“Dan attended an activist event that someone had invited him to,” explained Fox. “From that [occasion], he wondered about people who were in the [activist field] in the ‘60s and stayed on doing it. That got him thinking initially. Then, we gave the script to Denzel a year ago in March and on Good Friday, we had our first meeting with him. When he completed Fences, we started shooting.”
Carmen Ejogo came aboard following an extensive search. Colin Farrell persona, meanwhile, fit the bill to play character George Pierce. “It’s a supporting role, but we needed someone who has leading man presence and strength,” said Fox. “You have to believe he has the soulfulness of becoming an activist, but also someone who needs to pay the bills. He’s doing what he has to do, so he loses some sight of where he began.”
The film shot over eight weeks in Los Angeles, with financing coming from multiple parties. Fox, who has filmed in a lot of locations globally, said L.A. is still “best.”
“The shoot was a career high watching Denzel become this character… People ask me about the challenges of shooting in L.A. I’ve shot all over the world and it’s my favorite. The best artisans live here and they get to sleep in their own beds. Also, there’s consistent weather. All of this started here for a reason. It’s a huge benefit to shoot [in L.A.] and there’s a richness of locations. I think this showcases the city in a certain way…We were lucky beneficiaries of the California tax rebate which allowed us to be able to shoot in L.A. We couldn’t imagine not doing it here.”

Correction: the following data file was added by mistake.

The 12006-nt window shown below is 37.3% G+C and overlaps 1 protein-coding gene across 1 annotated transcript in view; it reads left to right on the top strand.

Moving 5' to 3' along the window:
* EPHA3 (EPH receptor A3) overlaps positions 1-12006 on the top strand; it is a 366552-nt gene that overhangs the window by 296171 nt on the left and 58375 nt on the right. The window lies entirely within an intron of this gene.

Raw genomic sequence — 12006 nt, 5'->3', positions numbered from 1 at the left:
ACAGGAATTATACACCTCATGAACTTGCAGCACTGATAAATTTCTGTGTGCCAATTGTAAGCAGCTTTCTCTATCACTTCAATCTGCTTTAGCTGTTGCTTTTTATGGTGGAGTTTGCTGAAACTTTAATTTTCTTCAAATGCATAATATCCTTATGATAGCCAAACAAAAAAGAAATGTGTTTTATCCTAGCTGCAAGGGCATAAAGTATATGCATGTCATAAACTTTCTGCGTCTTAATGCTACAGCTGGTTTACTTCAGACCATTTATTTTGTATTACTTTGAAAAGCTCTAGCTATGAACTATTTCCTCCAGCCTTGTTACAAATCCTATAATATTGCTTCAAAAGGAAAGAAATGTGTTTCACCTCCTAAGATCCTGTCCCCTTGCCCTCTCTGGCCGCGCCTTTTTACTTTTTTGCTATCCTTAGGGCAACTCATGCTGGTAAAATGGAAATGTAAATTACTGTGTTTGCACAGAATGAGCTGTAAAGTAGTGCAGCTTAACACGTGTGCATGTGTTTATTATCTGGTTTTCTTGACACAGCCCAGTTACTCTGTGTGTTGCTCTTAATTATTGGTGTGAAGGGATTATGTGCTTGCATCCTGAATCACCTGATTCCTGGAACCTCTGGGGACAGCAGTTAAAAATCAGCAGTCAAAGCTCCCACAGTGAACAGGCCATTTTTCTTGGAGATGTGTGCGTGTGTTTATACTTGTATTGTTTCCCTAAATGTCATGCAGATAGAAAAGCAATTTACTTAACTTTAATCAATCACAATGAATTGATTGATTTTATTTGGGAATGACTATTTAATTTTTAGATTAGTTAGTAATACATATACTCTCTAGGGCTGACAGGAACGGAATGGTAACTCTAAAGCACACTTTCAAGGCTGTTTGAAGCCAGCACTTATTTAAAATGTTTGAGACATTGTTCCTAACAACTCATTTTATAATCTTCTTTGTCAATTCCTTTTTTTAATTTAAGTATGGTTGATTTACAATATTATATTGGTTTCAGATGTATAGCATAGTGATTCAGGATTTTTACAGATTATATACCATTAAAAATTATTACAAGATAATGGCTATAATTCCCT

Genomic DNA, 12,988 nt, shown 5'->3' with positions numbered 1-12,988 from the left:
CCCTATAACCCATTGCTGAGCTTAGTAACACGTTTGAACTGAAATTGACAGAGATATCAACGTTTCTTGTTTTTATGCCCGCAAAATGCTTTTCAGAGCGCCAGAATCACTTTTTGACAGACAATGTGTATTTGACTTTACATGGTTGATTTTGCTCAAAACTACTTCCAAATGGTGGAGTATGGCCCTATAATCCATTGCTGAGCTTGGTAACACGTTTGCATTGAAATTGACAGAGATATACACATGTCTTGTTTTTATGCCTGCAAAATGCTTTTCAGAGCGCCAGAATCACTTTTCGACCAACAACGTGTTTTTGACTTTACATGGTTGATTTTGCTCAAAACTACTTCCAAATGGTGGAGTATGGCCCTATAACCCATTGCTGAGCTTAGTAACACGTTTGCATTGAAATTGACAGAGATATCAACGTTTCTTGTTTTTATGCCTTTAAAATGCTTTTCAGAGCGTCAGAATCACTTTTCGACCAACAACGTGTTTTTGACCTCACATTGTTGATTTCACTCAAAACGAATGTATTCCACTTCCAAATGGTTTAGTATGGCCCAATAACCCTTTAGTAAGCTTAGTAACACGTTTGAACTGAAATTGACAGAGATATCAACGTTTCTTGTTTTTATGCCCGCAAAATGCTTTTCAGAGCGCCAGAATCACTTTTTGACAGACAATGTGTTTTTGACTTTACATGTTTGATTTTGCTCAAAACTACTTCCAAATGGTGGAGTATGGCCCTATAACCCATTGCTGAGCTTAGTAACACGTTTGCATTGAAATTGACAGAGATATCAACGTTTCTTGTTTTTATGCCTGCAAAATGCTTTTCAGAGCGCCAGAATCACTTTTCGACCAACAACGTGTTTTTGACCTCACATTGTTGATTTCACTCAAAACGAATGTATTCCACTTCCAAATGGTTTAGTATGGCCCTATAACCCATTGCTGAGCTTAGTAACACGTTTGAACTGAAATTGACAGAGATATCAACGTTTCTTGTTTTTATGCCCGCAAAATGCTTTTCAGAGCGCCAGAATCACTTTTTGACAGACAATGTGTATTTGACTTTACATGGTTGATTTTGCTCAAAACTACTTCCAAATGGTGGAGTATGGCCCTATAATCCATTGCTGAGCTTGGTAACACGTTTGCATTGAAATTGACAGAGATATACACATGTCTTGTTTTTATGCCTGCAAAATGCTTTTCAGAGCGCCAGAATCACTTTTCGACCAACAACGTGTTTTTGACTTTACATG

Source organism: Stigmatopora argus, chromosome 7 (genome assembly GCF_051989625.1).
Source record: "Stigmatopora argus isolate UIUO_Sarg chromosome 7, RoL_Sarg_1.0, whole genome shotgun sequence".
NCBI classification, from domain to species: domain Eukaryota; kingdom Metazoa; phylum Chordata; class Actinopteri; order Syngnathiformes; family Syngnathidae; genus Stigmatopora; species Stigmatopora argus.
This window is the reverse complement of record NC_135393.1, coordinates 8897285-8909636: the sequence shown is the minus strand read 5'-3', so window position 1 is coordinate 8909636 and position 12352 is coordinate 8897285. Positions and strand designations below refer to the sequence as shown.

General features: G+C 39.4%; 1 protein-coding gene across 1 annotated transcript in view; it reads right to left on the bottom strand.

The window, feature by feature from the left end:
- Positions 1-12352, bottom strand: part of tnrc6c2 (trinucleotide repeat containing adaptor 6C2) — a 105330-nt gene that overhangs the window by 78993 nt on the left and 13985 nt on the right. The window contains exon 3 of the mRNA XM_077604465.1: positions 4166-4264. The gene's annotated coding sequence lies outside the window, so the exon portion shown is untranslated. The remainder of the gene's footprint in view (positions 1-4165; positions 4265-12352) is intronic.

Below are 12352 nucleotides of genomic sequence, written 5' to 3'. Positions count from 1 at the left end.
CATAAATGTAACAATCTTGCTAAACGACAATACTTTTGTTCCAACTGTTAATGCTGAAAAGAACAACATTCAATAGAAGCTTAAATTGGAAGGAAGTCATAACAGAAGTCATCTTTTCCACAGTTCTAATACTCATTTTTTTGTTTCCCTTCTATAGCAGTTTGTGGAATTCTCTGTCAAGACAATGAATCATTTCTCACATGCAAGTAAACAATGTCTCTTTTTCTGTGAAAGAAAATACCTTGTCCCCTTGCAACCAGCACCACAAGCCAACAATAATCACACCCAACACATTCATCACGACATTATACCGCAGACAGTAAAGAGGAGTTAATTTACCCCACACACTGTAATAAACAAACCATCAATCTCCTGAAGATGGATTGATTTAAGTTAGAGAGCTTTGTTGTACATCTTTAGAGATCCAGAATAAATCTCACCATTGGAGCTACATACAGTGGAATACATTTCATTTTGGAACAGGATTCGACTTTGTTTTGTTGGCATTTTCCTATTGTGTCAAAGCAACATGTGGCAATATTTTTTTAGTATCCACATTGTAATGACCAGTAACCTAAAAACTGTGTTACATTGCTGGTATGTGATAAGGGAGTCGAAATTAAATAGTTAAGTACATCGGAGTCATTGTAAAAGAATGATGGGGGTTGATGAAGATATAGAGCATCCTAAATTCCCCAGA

The project cost $22M according to Columbia Pictures which is opening it with evening showings Thursday. They are doing an awards push for the film, including, of course, Denzel Washington.
Roman J. Israel, Esq. premiered at the Toronto Film Festival in September, though what audiences will see on the big screen will be at least somewhat different from what crowds saw at Toronto.
“The Toronto premiere for Dan and me was a huge learning experience,” said Fox. “It was the first time to screen it and we were very excited. We hadn’t done any test screenings. We accelerated our process. So in that large room [in Toronto] we learned there was a lot in it we didn’t need. This turned out to be a blessing in disguise. We took 12 minutes out [of the film].”
The feature will open in four theaters Friday in New York and Los Angeles, including the ArcLight Hollywood, AMC Century City, AMC Lincoln Square and Regal Union Square before going wide November 22 for Thanksgiving.
Director: Jamie M. Dagg
Writers: Benjamin Cina, Paul China
Cast: Jon Bernthal, Christopher Abbott, Imogen Poots, Rosemarie DeWitt
Distributor: IFC Films
After his first feature, River, premiered at the Toronto Film Festival in 2015, filmmaker Jamie Dagg signed with WME which passed along Sweet Virginia, a Black List thriller from Benjamin and Paul China. The script would become his next project.